- Minimize soil disturbances. Minimize the use of rototilling and walking on the soil thereby compacting the soil. By disturbing the soil, what we don’t kill we are driving out. Thomas compared it to constant earthquakes. If we disturb the area (cause mini-earthquakes in our soil), our bio-diverse community of microorganisms, worms, etc. will leave.
- Don’t work saturated ground. If you must till, make sure the soil is dry enough to do so and stay off saturated soils.
- Fertilize appropriately. Do what your plants need. You don’t need to fertilize your lawn every 3 months. The Cooperative Extension can help you if you’re not sure on how much and when to fertilize.
- Increase/maintain plant diversity; great for the eco system. This will create balance. Without it you’ll have more disease and issues with pests.
- Use “Integrated Pest Management” (IPM) – identify the problem and treat it with the lowest, possible treatment. Too much treatment can hurt or kill other organisms in your soil. The Cooperative Extension can help you understand this guide.
- Water wisely. Water appropriate to the crop, water deeply and infrequently.
- Create dedicated paths to limit compaction & damage. Use stepping stones or paths to stay off the soil whether it be in your garden or a heavily used area of your lawn.
- Measure! Know the area of your different management areas so you can water and fertilize correctly. A vegetable garden may have different needs than a lawn.
- Calibrate your sprinklers and spreaders.
- Look at your soil regularly. Measure a 12″ square and see if it is green, diverse & healthy with worms. If not, aid it with compost to boost the microorganisms.
Thomas then had us walk around the garden and showed us various cover crops being used. They use dill, buckwheat, crimson clover and rye. Pictured below is daikon radish which grows large and breaks up the soil nicely. The frost will kill the vegetable and the space it created in the soil will help aerate the soil.
Next Paige Thacker, VCE Horticulture Agent, Unit Coordinator/Agency Director for Prince William County spoke about selecting and purchasing trees because now is the best time to plant trees.
Her tips are:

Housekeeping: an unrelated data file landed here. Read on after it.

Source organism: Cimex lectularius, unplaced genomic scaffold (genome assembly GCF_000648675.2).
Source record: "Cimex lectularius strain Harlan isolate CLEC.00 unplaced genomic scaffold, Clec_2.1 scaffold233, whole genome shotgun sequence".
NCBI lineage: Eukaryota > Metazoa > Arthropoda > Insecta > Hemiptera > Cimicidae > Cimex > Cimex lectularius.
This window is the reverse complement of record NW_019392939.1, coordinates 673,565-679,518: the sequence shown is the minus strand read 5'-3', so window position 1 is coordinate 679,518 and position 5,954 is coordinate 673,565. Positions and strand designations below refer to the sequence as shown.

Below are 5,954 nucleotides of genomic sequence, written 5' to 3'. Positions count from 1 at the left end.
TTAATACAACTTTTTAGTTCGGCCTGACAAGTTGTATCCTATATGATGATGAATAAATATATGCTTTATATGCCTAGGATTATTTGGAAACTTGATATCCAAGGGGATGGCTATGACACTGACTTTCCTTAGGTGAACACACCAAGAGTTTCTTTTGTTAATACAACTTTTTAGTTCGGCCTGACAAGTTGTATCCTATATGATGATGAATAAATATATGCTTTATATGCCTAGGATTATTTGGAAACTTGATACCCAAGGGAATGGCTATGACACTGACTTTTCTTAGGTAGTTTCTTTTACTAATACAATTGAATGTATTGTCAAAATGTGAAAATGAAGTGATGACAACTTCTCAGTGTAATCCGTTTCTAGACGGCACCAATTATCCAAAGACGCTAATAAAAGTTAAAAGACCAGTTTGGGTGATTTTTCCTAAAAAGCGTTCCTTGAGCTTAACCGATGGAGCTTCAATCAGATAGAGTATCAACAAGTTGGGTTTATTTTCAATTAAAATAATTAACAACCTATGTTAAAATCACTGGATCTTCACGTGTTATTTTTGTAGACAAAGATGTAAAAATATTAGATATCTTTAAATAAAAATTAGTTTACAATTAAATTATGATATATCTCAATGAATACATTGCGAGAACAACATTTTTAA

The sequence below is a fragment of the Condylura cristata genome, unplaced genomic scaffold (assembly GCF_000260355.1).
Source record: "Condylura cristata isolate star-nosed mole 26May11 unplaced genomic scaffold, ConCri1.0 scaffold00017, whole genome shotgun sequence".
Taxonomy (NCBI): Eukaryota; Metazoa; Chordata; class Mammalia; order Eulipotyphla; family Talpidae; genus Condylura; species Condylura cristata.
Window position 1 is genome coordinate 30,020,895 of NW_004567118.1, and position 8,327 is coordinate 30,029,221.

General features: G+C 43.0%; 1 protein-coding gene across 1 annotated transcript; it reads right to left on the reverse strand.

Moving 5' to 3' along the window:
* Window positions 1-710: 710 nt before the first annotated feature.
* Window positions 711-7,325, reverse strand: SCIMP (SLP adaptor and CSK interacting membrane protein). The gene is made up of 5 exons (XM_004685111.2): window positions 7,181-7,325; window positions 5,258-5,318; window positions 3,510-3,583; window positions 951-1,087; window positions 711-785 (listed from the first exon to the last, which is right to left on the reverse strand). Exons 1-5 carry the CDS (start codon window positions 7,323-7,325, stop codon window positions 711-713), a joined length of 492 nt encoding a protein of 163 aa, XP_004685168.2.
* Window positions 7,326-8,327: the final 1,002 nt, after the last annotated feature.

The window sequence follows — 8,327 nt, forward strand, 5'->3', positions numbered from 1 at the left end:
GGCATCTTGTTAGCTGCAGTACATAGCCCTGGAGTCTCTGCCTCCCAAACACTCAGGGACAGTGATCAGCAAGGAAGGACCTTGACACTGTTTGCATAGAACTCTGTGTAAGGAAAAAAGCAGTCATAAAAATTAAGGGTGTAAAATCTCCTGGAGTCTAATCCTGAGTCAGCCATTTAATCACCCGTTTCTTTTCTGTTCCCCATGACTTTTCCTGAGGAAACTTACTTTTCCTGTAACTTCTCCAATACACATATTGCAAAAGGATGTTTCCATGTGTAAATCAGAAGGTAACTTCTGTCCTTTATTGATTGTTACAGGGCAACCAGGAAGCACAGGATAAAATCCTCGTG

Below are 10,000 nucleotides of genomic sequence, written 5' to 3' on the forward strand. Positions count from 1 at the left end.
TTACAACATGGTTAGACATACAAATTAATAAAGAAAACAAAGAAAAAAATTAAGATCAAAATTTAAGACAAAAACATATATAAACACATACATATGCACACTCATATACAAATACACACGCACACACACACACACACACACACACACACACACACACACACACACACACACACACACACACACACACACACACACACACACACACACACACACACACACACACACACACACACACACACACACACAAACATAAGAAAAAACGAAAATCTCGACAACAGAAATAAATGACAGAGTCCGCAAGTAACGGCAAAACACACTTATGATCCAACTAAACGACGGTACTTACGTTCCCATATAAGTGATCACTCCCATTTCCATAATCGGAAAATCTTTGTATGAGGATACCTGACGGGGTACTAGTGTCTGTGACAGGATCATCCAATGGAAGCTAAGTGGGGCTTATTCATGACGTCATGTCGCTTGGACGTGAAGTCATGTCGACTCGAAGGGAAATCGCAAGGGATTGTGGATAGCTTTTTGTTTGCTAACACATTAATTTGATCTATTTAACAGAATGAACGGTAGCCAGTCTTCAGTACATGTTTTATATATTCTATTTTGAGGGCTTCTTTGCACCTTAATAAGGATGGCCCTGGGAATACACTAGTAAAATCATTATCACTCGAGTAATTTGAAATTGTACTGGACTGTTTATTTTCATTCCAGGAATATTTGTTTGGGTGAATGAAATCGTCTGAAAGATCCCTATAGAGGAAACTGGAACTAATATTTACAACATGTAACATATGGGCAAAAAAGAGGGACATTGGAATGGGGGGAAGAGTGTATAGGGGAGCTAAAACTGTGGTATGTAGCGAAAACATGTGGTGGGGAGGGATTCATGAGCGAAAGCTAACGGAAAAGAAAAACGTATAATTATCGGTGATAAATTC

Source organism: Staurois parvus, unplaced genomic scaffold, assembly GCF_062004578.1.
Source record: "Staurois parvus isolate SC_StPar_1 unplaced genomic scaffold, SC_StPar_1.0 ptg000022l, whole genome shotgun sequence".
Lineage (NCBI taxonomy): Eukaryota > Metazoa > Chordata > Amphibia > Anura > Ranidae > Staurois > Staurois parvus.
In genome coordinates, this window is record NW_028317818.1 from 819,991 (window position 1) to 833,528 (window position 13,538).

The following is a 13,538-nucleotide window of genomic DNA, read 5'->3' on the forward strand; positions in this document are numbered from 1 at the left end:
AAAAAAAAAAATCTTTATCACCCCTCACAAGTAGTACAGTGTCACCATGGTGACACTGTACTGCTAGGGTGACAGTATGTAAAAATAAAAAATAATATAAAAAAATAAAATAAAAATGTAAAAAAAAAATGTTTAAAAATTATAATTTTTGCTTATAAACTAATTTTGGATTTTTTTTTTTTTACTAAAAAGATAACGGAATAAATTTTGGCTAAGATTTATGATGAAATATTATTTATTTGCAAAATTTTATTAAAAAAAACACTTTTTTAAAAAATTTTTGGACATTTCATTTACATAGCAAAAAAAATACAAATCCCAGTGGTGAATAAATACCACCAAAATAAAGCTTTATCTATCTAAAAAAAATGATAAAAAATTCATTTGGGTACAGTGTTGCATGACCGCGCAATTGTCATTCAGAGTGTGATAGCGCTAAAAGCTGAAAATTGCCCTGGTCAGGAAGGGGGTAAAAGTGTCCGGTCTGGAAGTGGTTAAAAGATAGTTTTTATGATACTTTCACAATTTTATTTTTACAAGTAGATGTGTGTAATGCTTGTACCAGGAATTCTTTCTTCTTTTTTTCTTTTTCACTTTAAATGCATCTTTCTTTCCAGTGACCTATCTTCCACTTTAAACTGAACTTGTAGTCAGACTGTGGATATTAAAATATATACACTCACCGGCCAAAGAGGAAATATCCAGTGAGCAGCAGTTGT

The talks gave you a greater appreciation for the living soil that surrounds our home. If we take care of our soil, whatever we plant whether it be trees, lawn or garden, it will thrive and all will benefit and reap the rewards. The Teaching Garden is proof of that!
The last “Saturday in the Garden” will be on Saturday, October 10, 2015, 9 a.m. – noon. The Plant Sale will also be going on at the same time.
Come on out for the Plant Sale. Helpful volunteers will help wheel your purchases to your car.
and hear Master Gardener volunteers talk about
Living Soil – Healthy soil is a web, retaining and cycling nutrients into the right forms at the right rates, building soil structure, suppressing disease-causing organisms, protecting plants, and decomposing toxic compounds. Learn about the necessary elements of a healthy soil web.
Join the Cooks’ Garden team and learn seed saving tips.
The many days of rain have not discouraged the flowers. The Teaching Garden’s rain gauge showed just under 4 inches. The cooler evenings hasn’t affected many of them either.
The mums were in full color
Brilliant colors still from
marigolds, Celosia ‘Red Velvet’ that is so large it has to be staked, and Lantana ‘Lucky Flame Improved’.
Insects are still attracted to their nectar, pictured above. Bad bugs were being picked off Cleome (below) . The plant is beautiful to look at and great at attracting bad bugs. Master Gardener Volunteers were picking off the bad bugs and sending them to the “Bad Bug Swimming Pool.” It’s never too late in the season for the “pool” to be open.
Picked off was the Harlequin Cabbage bug and two types of worms while honey bees and yellow jackets flew about them.
The Salvias are doing great.
Salvia elegans ‘Golden Delicious’ golden leaved Pineapple Sage, ‘Amistad’ the purple salvia hybrid blooms in spring & autumn, and Salvia greggii Autumn Sage ‘Radio Red.
Rhus glabra Laciniata Cut-Leaf Smooth Sumac with its changing leaves from green to red reminds us autumn is on its way.
You can see how much it has changed. The picture on the left was taken Tuesday, Sept. 8 and the one on the right on Tuesday, Oct. 6. Not too far away from the shrub is the cattail-looking plant of purple millet.
While the flower beds were being manicured, seeds saved, etc., the volunteers in the Cooks’ Garden removed the last pumpkin vine because the Cucumber Beetles were having their fall feast on it. Harvested were the sweet potatoes and butternut squash and brought to the Monastery. The volunteers for the Cooks’ Garden will soon have a meeting to discuss the 2015 season – what worked and didn’t work in the garden and will start planning for 2016. Gardeners are always looking forward to next season!